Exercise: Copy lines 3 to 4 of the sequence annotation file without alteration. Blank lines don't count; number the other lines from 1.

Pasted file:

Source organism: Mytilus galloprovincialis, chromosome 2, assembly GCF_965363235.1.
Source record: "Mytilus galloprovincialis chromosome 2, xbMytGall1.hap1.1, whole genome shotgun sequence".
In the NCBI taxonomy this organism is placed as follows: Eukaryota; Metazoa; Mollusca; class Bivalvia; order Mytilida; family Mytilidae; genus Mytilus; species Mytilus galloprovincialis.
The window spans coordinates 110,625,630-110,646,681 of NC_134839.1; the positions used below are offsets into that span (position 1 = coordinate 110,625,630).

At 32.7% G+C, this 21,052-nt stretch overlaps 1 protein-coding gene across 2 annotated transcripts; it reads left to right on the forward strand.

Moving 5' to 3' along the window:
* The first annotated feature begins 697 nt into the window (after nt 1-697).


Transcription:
In the NCBI taxonomy this organism is placed as follows: Eukaryota; Metazoa; Mollusca; class Bivalvia; order Mytilida; family Mytilidae; genus Mytilus; species Mytilus galloprovincialis.
The window spans coordinates 110,625,630-110,646,681 of NC_134839.1; the positions used below are offsets into that span (position 1 = coordinate 110,625,630).